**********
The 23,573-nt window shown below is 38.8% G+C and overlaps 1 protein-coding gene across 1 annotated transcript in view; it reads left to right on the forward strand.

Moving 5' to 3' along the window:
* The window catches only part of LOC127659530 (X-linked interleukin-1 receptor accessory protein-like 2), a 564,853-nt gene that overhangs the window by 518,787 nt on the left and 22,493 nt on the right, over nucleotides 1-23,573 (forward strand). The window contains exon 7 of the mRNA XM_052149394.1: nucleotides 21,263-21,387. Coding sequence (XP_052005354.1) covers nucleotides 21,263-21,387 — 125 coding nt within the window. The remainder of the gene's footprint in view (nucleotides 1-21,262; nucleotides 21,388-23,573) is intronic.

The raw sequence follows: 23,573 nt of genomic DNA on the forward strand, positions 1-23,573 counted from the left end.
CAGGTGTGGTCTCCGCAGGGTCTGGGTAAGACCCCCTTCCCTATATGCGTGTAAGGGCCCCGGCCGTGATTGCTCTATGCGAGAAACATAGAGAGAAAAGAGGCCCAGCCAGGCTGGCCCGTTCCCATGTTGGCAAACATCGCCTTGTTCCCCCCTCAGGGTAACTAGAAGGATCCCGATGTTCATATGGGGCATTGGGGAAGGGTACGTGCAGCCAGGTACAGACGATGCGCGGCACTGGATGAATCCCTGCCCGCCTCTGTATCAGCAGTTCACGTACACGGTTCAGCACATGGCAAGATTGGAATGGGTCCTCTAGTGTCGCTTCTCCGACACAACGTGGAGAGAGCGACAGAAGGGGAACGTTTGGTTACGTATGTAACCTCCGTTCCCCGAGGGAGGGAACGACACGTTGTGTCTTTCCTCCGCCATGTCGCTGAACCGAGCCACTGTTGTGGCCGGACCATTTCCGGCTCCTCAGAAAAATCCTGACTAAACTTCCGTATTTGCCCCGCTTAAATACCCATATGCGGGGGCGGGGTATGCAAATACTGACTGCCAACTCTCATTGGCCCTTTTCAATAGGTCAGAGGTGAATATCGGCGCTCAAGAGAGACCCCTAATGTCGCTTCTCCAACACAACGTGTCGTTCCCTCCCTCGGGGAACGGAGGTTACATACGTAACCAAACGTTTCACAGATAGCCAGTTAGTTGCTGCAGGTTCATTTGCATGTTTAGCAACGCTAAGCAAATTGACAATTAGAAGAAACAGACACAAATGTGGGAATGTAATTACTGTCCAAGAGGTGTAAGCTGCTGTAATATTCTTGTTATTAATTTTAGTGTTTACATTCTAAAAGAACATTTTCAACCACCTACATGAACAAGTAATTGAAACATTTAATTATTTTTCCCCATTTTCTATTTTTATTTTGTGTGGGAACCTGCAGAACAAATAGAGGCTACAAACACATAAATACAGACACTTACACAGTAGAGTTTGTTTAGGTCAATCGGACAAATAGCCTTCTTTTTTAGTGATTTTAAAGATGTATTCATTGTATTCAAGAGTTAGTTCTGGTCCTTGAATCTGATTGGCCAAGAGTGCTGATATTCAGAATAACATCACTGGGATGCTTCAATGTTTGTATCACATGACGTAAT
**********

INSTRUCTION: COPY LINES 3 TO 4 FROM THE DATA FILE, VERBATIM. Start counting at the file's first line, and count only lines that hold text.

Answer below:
* The window catches only part of LOC127659530 (X-linked interleukin-1 receptor accessory protein-like 2), a 564,853-nt gene that overhangs the window by 518,787 nt on the left and 22,493 nt on the right, over nucleotides 1-23,573 (forward strand). The window contains exon 7 of the mRNA XM_052149394.1: nucleotides 21,263-21,387. Coding sequence (XP_052005354.1) covers nucleotides 21,263-21,387 — 125 coding nt within the window. The remainder of the gene's footprint in view (nucleotides 1-21,262; nucleotides 21,388-23,573) is intronic.

The raw sequence follows: 23,573 nt of genomic DNA on the forward strand, positions 1-23,573 counted from the left end.